Several approaches were used in the collection of data for analysis. Both primary and secondary data was collected. Discussion with leaders was done prior to interview. This discussion was seen to be important to encourage their participation. Criterion for selection of representatives of villages had equal representation of village clusters, water user and gender. Key informants were selected based on the fact that they were knowledgeable on the issues of water management. Field survey was conducted on the Upper Great Ruaha River basin. The survey covered five rivers which are the source of water for irrigations on various schemes. The rivers include River Mlowo, Mambi, Lwanyo, Little Mkoji and Ipatagwa River. All these rivers feed their runoff to Mkoji River. The framework in figure 2 below seeks to quantify livelihoods according to degrees of vulnerability, the quantity and nature of assets and the interaction of these aspects with policies, institutions and processes to establish livelihoods outcomes and strategies employed by households in communities. Understanding these factors provides a broad overview of the nature of poverty on the basin.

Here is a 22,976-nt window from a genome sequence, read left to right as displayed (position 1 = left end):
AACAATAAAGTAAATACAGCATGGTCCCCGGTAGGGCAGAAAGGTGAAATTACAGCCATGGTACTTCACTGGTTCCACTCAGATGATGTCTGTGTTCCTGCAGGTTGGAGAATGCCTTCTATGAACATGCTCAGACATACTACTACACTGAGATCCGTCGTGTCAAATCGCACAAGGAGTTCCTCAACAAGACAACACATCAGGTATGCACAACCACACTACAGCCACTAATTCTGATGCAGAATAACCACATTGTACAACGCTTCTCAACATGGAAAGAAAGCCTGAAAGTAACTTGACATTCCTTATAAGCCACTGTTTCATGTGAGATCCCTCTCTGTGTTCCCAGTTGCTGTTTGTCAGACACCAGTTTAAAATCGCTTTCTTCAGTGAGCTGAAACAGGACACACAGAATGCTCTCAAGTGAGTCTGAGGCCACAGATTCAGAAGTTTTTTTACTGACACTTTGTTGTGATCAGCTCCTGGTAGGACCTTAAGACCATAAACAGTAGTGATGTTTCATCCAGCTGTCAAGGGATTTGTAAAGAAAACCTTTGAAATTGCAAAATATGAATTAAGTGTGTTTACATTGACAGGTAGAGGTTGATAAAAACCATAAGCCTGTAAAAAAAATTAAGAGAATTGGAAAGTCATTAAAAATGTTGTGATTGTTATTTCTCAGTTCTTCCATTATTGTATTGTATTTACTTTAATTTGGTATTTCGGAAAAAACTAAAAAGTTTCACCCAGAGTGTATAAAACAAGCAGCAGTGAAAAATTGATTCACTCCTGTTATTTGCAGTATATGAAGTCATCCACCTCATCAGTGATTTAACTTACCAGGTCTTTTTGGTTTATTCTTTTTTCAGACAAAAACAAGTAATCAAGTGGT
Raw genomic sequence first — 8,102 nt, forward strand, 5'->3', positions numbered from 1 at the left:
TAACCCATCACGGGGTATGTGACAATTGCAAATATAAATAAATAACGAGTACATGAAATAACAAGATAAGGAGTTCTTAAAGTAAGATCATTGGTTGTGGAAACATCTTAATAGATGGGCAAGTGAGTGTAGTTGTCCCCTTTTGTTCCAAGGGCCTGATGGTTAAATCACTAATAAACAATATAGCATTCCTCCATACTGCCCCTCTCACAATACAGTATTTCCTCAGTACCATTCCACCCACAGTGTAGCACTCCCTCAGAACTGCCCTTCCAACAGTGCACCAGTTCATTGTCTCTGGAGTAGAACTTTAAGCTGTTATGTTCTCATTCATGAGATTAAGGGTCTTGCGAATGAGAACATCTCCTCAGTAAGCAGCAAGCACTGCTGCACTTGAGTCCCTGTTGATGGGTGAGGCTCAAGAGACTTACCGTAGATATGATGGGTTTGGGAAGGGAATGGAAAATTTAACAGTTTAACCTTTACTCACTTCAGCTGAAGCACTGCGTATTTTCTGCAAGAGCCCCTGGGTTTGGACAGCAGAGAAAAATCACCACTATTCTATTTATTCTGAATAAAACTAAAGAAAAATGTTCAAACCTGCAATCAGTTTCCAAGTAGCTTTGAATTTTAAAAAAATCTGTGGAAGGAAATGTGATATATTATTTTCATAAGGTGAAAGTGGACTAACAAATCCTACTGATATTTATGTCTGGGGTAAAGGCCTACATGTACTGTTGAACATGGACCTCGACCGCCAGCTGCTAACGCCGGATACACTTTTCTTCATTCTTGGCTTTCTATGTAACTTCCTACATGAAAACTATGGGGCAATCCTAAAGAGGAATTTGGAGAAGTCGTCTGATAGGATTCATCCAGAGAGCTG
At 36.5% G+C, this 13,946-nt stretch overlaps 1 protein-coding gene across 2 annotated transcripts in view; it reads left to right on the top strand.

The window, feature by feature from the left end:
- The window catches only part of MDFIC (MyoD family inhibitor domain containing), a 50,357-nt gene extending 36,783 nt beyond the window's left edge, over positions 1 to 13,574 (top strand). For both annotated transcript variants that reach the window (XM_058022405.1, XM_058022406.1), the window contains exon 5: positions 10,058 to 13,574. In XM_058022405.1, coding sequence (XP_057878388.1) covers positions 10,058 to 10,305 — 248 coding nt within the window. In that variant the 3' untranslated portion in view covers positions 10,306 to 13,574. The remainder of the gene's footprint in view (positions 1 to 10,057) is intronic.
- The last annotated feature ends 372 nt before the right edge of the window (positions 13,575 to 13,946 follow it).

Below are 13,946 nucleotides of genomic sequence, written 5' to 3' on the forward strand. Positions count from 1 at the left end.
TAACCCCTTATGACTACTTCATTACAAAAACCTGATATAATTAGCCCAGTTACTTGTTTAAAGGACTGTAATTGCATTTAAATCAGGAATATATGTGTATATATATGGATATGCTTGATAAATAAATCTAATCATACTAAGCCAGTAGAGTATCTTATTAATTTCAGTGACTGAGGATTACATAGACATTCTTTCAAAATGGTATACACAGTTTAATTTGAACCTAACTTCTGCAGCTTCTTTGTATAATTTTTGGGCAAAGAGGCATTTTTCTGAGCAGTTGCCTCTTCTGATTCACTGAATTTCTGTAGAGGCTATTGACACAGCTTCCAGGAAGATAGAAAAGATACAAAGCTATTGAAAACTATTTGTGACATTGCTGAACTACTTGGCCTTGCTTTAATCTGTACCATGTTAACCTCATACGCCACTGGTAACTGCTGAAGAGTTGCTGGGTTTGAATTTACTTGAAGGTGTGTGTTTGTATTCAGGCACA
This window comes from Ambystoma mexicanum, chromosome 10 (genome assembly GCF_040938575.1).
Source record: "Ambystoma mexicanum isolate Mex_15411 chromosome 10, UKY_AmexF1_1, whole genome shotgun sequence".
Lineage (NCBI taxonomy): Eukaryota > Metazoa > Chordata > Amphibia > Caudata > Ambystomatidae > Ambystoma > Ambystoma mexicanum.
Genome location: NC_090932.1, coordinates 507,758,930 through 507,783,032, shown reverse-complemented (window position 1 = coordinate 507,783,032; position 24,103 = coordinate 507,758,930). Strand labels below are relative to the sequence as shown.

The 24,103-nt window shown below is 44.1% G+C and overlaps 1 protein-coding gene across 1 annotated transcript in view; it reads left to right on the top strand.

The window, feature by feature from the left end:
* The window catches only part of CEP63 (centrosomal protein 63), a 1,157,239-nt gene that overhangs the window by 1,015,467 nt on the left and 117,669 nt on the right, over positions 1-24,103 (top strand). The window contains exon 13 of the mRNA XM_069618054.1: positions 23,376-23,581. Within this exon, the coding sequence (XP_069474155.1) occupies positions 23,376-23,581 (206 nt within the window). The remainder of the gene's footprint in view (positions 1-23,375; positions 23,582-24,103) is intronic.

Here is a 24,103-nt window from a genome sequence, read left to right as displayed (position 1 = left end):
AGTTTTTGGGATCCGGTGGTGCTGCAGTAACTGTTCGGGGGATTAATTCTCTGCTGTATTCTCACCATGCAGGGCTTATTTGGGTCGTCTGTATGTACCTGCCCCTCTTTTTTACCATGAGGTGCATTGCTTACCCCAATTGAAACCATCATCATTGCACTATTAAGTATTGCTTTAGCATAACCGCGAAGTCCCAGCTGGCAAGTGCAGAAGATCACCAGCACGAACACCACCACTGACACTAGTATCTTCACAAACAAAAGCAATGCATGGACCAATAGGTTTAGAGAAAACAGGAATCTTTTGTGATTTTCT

Figure 2. Livelihood framework for policy process analysis.

4. Results and Discussion

4.1. Vulnerability of People to Climate Changes

The catchment experiences unimodal rainfall. Temperate conditions do exist in the southern highlands and high mountain ranges. Rainfall varies from 250 - 2000 mm per annum mainly from November to May. Rainfall amounts vary from year to year. Temperatures are quite varied too, in the highlands the temperature variability is high, and sometimes it freezes in some areas during the cold months. Table 1 presents some climatic characteristic from selected sites in the GRRCA.